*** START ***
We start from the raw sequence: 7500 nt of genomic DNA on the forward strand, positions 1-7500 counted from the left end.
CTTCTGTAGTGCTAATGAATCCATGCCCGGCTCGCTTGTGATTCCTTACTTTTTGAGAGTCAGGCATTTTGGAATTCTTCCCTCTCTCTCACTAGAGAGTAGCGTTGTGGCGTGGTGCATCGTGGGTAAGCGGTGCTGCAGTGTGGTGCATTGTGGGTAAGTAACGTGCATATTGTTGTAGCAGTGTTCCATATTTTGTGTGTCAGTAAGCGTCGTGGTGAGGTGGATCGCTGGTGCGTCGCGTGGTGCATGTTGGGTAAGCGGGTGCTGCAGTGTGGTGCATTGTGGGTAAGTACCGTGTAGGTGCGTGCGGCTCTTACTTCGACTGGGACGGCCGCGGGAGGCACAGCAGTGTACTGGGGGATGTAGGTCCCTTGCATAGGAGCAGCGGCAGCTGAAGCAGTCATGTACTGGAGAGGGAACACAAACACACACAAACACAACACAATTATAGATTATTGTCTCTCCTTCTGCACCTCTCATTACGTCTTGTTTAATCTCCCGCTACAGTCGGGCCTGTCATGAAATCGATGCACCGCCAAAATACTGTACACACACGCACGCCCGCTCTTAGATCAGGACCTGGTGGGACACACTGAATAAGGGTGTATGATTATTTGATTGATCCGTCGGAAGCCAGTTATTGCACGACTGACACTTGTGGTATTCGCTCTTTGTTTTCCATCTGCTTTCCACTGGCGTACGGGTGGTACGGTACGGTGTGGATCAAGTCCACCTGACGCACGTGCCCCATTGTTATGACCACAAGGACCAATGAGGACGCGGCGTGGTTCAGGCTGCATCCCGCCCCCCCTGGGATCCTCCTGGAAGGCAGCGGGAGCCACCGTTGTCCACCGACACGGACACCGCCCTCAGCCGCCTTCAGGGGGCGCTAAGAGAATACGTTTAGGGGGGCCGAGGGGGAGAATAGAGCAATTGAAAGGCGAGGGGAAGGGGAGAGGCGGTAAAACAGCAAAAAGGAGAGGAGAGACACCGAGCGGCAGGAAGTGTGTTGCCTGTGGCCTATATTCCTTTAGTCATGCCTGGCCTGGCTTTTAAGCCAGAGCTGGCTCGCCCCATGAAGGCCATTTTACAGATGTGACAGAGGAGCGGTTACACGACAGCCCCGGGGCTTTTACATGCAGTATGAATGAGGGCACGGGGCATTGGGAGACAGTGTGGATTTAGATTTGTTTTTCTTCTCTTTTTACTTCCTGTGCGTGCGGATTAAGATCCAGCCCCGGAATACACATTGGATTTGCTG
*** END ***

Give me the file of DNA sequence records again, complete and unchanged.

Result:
We start from the raw sequence: 7500 nt of genomic DNA on the forward strand, positions 1-7500 counted from the left end.
CTTCTGTAGTGCTAATGAATCCATGCCCGGCTCGCTTGTGATTCCTTACTTTTTGAGAGTCAGGCATTTTGGAATTCTTCCCTCTCTCTCACTAGAGAGTAGCGTTGTGGCGTGGTGCATCGTGGGTAAGCGGTGCTGCAGTGTGGTGCATTGTGGGTAAGTAACGTGCATATTGTTGTAGCAGTGTTCCATATTTTGTGTGTCAGTAAGCGTCGTGGTGAGGTGGATCGCTGGTGCGTCGCGTGGTGCATGTTGGGTAAGCGGGTGCTGCAGTGTGGTGCATTGTGGGTAAGTACCGTGTAGGTGCGTGCGGCTCTTACTTCGACTGGGACGGCCGCGGGAGGCACAGCAGTGTACTGGGGGATGTAGGTCCCTTGCATAGGAGCAGCGGCAGCTGAAGCAGTCATGTACTGGAGAGGGAACACAAACACACACAAACACAACACAATTATAGATTATTGTCTCTCCTTCTGCACCTCTCATTACGTCTTGTTTAATCTCCCGCTACAGTCGGGCCTGTCATGAAATCGATGCACCGCCAAAATACTGTACACACACGCACGCCCGCTCTTAGATCAGGACCTGGTGGGACACACTGAATAAGGGTGTATGATTATTTGATTGATCCGTCGGAAGCCAGTTATTGCACGACTGACACTTGTGGTATTCGCTCTTTGTTTTCCATCTGCTTTCCACTGGCGTACGGGTGGTACGGTACGGTGTGGATCAAGTCCACCTGACGCACGTGCCCCATTGTTATGACCACAAGGACCAATGAGGACGCGGCGTGGTTCAGGCTGCATCCCGCCCCCCCTGGGATCCTCCTGGAAGGCAGCGGGAGCCACCGTTGTCCACCGACACGGACACCGCCCTCAGCCGCCTTCAGGGGGCGCTAAGAGAATACGTTTAGGGGGGCCGAGGGGGAGAATAGAGCAATTGAAAGGCGAGGGGAAGGGGAGAGGCGGTAAAACAGCAAAAAGGAGAGGAGAGACACCGAGCGGCAGGAAGTGTGTTGCCTGTGGCCTATATTCCTTTAGTCATGCCTGGCCTGGCTTTTAAGCCAGAGCTGGCTCGCCCCATGAAGGCCATTTTACAGATGTGACAGAGGAGCGGTTACACGACAGCCCCGGGGCTTTTACATGCAGTATGAATGAGGGCACGGGGCATTGGGAGACAGTGTGGATTTAGATTTGTTTTTCTTCTCTTTTTACTTCCTGTGCGTGCGGATTAAGATCCAGCCCCGGAATACACATTGGATTTGCTG